[t]he source, claiming to have firsthand knowledge, alleges that multiple witnesses, including numerous KIPP teachers and leaders, observed Charles Randall’s misconduct but did not report the egregious behavior exhibited by both Randall and Jesus Concepcion.

One account from the source states, “Randall would frequently arrive at school intoxicated. He kept a bottle of Johnnie Walker Black in the orchestra room and even offered us shots.” Additionally, the source mentioned, “He would often make sexually suggestive remarks about our bodies, accompanied by licking his lips, and the teachers witnessed this behavior but never intervened. It seemed as though no one cared until he began harassing the teachers. It was only then that he was eventually removed from KIPP Academy and reassigned to a national position.”

So I have questions:

  • In 2018, the KIPP Foundation was eager to fire Mike Feinberg for alleged sexual misconduct and other inappropriate behaviors.  Will KIPP fire the other founder this time around in 2024 for his alleged complicity?
  • Who was aware of Randall's misconduct while at KIPP, either in New York or at the other KIPP schools?
  • Are there former students and/or teachers who are willing to share their stories (anonymously if you so choose) about Charlie Randall or his protege and now-convicted child sexual abuser, Jesus Concepcion? If you would like to share your story, please contact me via email: 






Tuesday, March 05, 2024

TN School Voucher Bill Will Cost Taxpayers Billions, Part 2

As with most school privatization plans, Tennessee legislators can count on a stable of bare-knuckled billionaires and millionaires to provide the cash to drive the current school voucher scheme that appears destined to become law--unless citizens who support public education raise enough hell to stop it.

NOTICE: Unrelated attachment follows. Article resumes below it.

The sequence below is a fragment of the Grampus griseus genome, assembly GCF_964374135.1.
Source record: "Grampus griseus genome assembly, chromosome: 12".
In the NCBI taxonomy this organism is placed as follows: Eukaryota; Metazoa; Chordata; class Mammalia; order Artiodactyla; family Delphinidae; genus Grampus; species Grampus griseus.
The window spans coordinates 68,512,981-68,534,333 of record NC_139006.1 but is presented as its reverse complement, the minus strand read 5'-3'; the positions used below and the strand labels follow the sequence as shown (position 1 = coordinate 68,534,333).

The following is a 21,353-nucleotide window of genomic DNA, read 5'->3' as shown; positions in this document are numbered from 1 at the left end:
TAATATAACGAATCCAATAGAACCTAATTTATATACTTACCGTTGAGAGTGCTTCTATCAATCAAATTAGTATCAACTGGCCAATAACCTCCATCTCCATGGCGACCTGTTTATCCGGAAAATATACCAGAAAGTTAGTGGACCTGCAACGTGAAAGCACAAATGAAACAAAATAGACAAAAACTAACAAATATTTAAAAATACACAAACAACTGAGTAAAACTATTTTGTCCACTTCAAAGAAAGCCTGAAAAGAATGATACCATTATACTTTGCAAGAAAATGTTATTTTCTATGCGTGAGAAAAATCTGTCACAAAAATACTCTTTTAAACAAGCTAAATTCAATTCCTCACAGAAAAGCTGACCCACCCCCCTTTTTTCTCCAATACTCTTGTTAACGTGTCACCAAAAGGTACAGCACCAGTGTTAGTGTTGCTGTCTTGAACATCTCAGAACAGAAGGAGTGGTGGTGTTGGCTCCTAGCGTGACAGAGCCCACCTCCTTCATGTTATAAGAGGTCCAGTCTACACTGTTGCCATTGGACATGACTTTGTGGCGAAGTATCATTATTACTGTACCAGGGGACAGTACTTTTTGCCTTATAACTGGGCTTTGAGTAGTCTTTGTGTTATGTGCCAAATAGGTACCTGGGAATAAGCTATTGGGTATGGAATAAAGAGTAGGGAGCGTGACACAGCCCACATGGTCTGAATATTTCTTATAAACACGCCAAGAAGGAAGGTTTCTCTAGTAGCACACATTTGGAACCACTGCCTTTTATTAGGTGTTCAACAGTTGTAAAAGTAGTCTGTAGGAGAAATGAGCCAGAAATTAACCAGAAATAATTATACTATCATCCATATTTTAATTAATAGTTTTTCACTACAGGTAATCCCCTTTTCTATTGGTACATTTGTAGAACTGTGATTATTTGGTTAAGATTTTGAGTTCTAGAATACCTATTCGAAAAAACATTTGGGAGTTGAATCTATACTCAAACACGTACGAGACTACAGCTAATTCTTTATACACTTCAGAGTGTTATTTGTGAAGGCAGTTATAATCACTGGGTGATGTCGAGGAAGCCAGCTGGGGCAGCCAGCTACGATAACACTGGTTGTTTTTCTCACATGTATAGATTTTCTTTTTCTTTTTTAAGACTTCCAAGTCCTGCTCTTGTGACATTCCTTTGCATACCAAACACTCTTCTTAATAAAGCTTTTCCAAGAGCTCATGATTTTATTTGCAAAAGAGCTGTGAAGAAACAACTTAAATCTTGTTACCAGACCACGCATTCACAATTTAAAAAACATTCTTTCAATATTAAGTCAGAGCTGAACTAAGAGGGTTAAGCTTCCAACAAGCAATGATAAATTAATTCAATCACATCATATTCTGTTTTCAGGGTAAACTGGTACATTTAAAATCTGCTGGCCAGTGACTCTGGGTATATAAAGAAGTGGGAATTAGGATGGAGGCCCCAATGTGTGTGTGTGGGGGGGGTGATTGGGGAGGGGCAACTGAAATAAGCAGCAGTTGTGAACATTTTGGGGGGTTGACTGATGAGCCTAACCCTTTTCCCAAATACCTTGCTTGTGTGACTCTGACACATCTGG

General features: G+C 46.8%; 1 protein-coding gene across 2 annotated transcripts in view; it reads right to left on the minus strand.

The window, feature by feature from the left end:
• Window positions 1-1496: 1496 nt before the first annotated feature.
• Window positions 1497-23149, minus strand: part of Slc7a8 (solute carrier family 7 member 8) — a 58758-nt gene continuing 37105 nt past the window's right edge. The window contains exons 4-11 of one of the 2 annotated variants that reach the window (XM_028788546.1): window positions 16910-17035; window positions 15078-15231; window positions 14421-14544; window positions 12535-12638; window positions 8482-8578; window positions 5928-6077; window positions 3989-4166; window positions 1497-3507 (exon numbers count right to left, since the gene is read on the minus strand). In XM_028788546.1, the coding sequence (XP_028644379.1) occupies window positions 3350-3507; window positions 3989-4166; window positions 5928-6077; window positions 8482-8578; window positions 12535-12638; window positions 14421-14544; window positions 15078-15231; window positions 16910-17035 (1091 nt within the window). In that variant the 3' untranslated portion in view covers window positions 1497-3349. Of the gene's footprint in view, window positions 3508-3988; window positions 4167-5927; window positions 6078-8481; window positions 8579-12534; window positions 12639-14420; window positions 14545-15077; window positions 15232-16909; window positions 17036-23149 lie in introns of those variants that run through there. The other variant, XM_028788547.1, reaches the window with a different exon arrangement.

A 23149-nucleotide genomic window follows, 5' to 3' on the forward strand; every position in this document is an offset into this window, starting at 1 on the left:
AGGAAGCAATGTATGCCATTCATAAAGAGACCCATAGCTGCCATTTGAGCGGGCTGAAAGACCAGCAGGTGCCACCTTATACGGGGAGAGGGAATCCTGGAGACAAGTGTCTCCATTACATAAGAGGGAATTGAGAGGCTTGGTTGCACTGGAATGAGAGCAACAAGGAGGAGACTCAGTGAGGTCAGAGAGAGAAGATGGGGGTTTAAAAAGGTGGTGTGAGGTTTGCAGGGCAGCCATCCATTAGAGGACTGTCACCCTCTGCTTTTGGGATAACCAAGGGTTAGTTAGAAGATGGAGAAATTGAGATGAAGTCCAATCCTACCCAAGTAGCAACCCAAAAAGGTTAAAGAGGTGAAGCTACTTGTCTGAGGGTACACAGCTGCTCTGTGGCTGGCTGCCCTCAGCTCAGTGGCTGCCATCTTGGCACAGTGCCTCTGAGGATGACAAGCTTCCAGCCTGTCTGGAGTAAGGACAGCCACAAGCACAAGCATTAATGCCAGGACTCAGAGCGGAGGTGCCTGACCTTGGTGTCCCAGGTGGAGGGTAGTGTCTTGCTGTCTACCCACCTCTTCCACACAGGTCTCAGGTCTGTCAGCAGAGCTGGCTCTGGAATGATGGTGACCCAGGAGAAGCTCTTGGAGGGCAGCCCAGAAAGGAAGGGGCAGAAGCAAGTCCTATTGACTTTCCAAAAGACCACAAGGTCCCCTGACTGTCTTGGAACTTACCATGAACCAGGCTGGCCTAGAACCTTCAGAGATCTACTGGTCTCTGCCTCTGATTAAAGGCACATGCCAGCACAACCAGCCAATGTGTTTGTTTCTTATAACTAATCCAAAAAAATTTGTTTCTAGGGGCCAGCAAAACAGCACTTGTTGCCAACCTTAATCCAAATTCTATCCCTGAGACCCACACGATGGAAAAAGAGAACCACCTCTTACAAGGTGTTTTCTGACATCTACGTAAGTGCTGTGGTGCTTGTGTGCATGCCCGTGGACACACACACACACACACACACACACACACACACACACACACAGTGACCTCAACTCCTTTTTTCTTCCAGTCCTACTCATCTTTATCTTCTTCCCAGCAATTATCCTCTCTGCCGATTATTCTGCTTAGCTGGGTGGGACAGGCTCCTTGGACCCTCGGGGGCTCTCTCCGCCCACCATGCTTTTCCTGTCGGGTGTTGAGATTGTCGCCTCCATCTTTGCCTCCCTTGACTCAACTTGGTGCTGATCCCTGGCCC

The legislation (HB1183/SB0503) will provide, during the 2024-25 school year, just over $7,000 in state funding for 20,000 of Tennessee's just over one million K-12 students (including private school students). In Year 2 (2025-26), any or all of the parents of Tennessee's one million+ students may sign up.

Of the 20,000, half will be made available to students whose families’ income are below 300% of the federal poverty level, students with disabilities, and those who meet eligibility requirements for the existing ESA pilot program. The remaining 10,000 will be made available to any student currently entitled to attend a public school. 

Beginning in the 2025-26 school year, eligibility for the program would be opened to all Tennessee students, regardless of income or previous school enrollment. If demand exceeds available funding, previously enrolled program participants, low-income students, and students enrolled in public schools would be prioritized.

Based on conservative estimates of the Tennessee General Assembly Fiscal Review Committee, the costs will be staggering:

The total amount of scholarships awarded will result in an increase in state expenditures
estimated to be:

o $141,500,000 (20,000 x $7,075) in FY24-25;
o $343,147,000 (47,000 x $7,301) in FY25-26; and
o Exceeding $343,147,000 in FY26-27 and subsequent years.

If the voucher scheme led to 10 percent of Tennessee students in private schools by 2027 and moving forward, that would mean an additional $700,000,000+ every year for a state that is ranked 44th among states for K-12 funding.

How Will Local Education Agencies (LEAs) Be Affected?

Because the Republican voucher scheme does not include a hold-harmless provision, local school systems will be required to absorb the loss of state funding for their students who move to private schools. The information below is from the Tennessee General Assembly Fiscal Review Committee's Fiscal Memorandum, dated February 26, 2024:

The proposed legislation does not contain a hold-harmless provision for LEAs that
experience a decrease in local revenue due to students leaving the LEA to attend private
schools . . . .

Based on school voucher data from other states, the scholarships available to students
who are not subject to household income restrictions will be awarded to 60 percent of
students from private schools and to 40 percent of students from public schools . . . .

The total local decrease in revenue and decrease in state expenditures is estimated as

$101,525,200 ($89,905,200 + $11,620,000) in FY25-26; and

Exceeding $140,710,480 ($124,598,880+ $16,111,600) in FY26-27 and